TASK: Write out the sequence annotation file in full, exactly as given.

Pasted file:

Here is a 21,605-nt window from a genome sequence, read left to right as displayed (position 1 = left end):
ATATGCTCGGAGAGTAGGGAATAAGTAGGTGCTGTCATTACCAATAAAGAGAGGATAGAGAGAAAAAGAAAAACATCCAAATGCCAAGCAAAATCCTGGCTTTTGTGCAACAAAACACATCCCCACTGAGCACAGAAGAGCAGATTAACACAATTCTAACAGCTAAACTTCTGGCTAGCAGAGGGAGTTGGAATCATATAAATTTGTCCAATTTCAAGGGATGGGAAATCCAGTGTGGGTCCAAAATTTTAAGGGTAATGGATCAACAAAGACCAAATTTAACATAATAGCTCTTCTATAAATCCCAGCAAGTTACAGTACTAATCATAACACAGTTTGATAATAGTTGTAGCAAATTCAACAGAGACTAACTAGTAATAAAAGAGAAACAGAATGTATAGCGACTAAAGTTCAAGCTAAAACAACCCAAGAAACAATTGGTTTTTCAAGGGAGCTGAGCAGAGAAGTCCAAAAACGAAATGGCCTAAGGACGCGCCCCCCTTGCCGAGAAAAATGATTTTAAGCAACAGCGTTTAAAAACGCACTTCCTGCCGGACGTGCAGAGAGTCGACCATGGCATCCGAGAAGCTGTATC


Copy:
Here is a 21,605-nt window from a genome sequence, read left to right as displayed (position 1 = left end):
ATATGCTCGGAGAGTAGGGAATAAGTAGGTGCTGTCATTACCAATAAAGAGAGGATAGAGAGAAAAAGAAAAACATCCAAATGCCAAGCAAAATCCTGGCTTTTGTGCAACAAAACACATCCCCACTGAGCACAGAAGAGCAGATTAACACAATTCTAACAGCTAAACTTCTGGCTAGCAGAGGGAGTTGGAATCATATAAATTTGTCCAATTTCAAGGGATGGGAAATCCAGTGTGGGTCCAAAATTTTAAGGGTAATGGATCAACAAAGACCAAATTTAACATAATAGCTCTTCTATAAATCCCAGCAAGTTACAGTACTAATCATAACACAGTTTGATAATAGTTGTAGCAAATTCAACAGAGACTAACTAGTAATAAAAGAGAAACAGAATGTATAGCGACTAAAGTTCAAGCTAAAACAACCCAAGAAACAATTGGTTTTTCAAGGGAGCTGAGCAGAGAAGTCCAAAAACGAAATGGCCTAAGGACGCGCCCCCCTTGCCGAGAAAAATGATTTTAAGCAACAGCGTTTAAAAACGCACTTCCTGCCGGACGTGCAGAGAGTCGACCATGGCATCCGAGAAGCTGTATC